Oct 21, 2010

Chapter21 The Lion Becomes the King of Beasts

The Cowardly Lion, who had paled in comparison to the other members, made a great performance. He beat a big spider-like monster by himself. "Bravery" includes "fighting in spite of one's fear", I think. But The Lion's bravery which he didn't have fear at all is brilliant!

Before the fight with the moster, he made a promise with the animals living in the woods to welcome him as their king after he beat the monster. Haha, he is shrewd:)

By the way, in Oz, no one is supposed to die, however, in the first book, that rule seems not to apply. The Wicked Witch of the East, the Wicked Witch of the West, the linx, the wolves, the craws, the bees...and this spider-like monster. Well, in fact, no one has said "Nobody can die in Oz" yet. When did that rule begin? At least, in the first book, the rule seems not to exist.

Oct 20, 2010

Chapter20 The Dainty China Country

The word "dainty" of the chapter title means delicate and graceful. Actually, these people made of china are pretty and fragile...I think they should change at least the floor (or the ground?) to something made from soft material:)

The chinese princess refused Dorothy's wish to bring the princess back to Kansas. I like such a scene which indicates this world we are living and the fantasy land of Oz are connected. Oz is not in another dimension nor in a parallel universe. It exists somewhere in this world. I like that idea.

When they were going out from the chinese country, the Lion broke a church into pieces. As you expected:P, Dorothy didn't apologize. She said, "We are lucky we didn't harm these little people because they are all so brittle," and went on her journey. I was surprised that she was too insensitive.

Maybe Dorothy is much younger than I thought. I assumed she was 11 or 12, but she could be 8 or 9? I thought the Dorothy drawn by Denslow was too young, but maybe it's suitable.

Chapter19 Attacked by the Fighting Trees

They set out from the Emerald City, and embarked on an adventurous journey again. At first the weather was nice, the landscape was good, they kept going vigorously and jovially. And then, they finally arrived at a deep forest. The Fighting Trees were there.

The Woodman cut the boughs and branches to go through the forest...I don't understand how he could do it in spite of his kind heart. The Fighting Trees attacked Dorothy's party not because they were mean-spirited, but because they just wanted to protect their tribe. The Woodman was relentless, wasn't he? Though one of the Trees started to shake all of its branches as if in pain, the Woodman didn't seem to care. Do you remember the lynx which attacked the queen of the mice? To the lynx and these trees, the Woodman didn't have any pity...because he thought they were evil?

But...I get turned off by the Woodman when he intentionally cried "I can't do that because I have a kind heart."

Why didn't he say anything to the lynx or the trees before he chopped them down? The Woodman is very kind to his companions, but he is very ruthless to his enemies.

After they went through the woods, they found a high white china wall. Again, the Woodman cut the trees and made a ladder for his companions. It's very nice for Dorothy and her companions, but for the tribe of the Fighting Trees...they at least were not pleasant, I think.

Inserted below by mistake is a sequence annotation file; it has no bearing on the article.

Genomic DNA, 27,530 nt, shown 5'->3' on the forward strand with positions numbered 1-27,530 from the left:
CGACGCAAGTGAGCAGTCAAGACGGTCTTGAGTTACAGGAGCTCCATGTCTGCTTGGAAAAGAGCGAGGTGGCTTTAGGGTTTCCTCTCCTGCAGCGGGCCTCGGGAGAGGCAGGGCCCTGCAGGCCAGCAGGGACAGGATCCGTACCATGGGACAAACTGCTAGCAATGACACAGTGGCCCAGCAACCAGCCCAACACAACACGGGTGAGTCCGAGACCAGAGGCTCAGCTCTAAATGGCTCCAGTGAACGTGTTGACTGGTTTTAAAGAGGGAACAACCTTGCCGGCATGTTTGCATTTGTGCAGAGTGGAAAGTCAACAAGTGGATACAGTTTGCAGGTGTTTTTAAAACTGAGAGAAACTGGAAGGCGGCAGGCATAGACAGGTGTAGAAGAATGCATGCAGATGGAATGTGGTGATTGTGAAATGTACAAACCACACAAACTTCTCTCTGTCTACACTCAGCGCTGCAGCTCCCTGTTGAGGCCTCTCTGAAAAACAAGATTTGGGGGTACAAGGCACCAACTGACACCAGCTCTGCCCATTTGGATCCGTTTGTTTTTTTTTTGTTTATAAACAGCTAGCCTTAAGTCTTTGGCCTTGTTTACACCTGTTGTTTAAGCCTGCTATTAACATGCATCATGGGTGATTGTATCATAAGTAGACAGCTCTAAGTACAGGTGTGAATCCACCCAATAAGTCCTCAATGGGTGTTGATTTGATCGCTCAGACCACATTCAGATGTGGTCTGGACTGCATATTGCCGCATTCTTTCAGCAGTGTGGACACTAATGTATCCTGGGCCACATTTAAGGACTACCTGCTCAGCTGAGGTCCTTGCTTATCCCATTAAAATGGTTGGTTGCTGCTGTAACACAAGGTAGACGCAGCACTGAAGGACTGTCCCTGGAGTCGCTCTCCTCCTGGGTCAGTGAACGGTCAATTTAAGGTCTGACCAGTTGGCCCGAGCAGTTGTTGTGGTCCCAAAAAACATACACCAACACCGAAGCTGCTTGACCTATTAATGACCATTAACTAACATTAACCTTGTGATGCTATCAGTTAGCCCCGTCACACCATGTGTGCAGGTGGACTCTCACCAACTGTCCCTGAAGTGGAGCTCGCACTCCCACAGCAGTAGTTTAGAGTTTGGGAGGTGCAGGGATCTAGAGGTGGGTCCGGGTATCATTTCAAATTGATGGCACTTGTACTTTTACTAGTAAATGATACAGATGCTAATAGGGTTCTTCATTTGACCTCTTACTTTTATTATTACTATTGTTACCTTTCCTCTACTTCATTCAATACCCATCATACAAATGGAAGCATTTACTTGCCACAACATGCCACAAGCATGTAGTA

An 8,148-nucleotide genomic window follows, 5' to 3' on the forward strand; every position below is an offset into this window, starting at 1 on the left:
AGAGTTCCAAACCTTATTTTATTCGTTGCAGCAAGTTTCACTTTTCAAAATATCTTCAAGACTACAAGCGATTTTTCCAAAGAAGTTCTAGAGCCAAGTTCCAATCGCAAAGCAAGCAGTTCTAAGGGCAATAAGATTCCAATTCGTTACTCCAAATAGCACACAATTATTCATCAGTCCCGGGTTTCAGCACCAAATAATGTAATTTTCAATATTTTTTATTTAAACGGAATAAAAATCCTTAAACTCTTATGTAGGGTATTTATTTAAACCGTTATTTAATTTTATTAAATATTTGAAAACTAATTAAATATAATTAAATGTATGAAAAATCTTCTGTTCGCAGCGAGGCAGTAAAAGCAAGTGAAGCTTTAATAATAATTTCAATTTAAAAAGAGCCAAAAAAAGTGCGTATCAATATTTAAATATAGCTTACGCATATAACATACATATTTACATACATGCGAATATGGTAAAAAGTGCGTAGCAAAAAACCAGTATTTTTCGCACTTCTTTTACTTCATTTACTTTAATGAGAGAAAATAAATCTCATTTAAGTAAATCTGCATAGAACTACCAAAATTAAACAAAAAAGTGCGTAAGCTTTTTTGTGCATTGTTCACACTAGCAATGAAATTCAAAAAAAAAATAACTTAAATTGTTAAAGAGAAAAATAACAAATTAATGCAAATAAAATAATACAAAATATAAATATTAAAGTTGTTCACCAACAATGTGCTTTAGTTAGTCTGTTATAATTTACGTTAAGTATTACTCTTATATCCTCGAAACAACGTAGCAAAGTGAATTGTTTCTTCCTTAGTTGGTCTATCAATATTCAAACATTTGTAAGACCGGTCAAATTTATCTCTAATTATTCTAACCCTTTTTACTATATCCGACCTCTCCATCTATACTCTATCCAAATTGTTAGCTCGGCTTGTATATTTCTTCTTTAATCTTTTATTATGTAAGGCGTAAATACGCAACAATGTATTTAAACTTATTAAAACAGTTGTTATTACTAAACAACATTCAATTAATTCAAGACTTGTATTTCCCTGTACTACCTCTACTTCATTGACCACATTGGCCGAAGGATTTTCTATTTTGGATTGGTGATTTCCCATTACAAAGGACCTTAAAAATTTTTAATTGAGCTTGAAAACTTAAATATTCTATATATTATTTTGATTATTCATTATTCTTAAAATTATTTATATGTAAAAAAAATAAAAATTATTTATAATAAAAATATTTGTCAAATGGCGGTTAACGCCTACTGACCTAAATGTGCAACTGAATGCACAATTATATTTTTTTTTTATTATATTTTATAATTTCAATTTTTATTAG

Chapter18 Away to the South

Dorothy's one and only and last hope was gone! I worried that how she would be depressed....but she was as positive as ever!:) She thought "I'm glad I didn't ride in a balloon like that." Certainly, a balloon is a very unstable conveyance. No one knew for sure if the balloon would be able to cross the Deadly Desert for sure. Even if it could, no one knew where it would arrive.

Then, I thought Dorothy would decide to stay in Oz. But I was wrong! When the Scarecrow, who was now the ruler of Oz now, in place of the Wizard of Oz, asked, "We'd be happy if you would live here with us," she said, "No, I don't want to live here, I want to go back to Kansas." Ummm...she never seems to give up on going home.

And when the Flying Monkeys refused her wish because they couldn't fly to Kansas, before she moaned "Then, I can't go home anymore!", she cried "I have wasted the charm of the Golden Cap to no purpose!":P Dorothy, are you sure that you want to go home? How seriously do you think of it?

When they heard about Glinda, the Good Witch of the South, they decided to go to the South. The Scarecrow, the Tin Woodman, and The Cowardly Lion, even though their wishes had come true, they offered to go to the South with Dorothy to look after her safety. Then, Dorothy said "Thank you. You are all very kind to me. But I should like to start as soon as possible." She clearly stated what she wanted to. What a nice character!:P Why didn't she say "Thank you, but you shouldn't. None of you need to do that anymore. I can't let you put yourselves in danger for my sake."? Can I never hear any humble words from her?

By the way, I always think that one of the things the author wanted to say in his Oz series is "Everyone is different. That's why you are very important. The uniqueness is wonderful." The idea can already be seen in this chapter in the first Oz books.

People in the Emerald City are proud of being ruled by the Scarecrow. They think that there is no other city which is ruled by a stuffed man. Normally, you would think that having a scarecrow succeeded a great wizard is a very derogatory, wouldn't you? But they were satisfied because the most important point for them was the uniqueness:)

When you call the Flying Monkeys, it counts even if they aren't able to grant your wish. That's kind of unfair:( I had hoped that it wouldn't count because they couldn't grant the wish.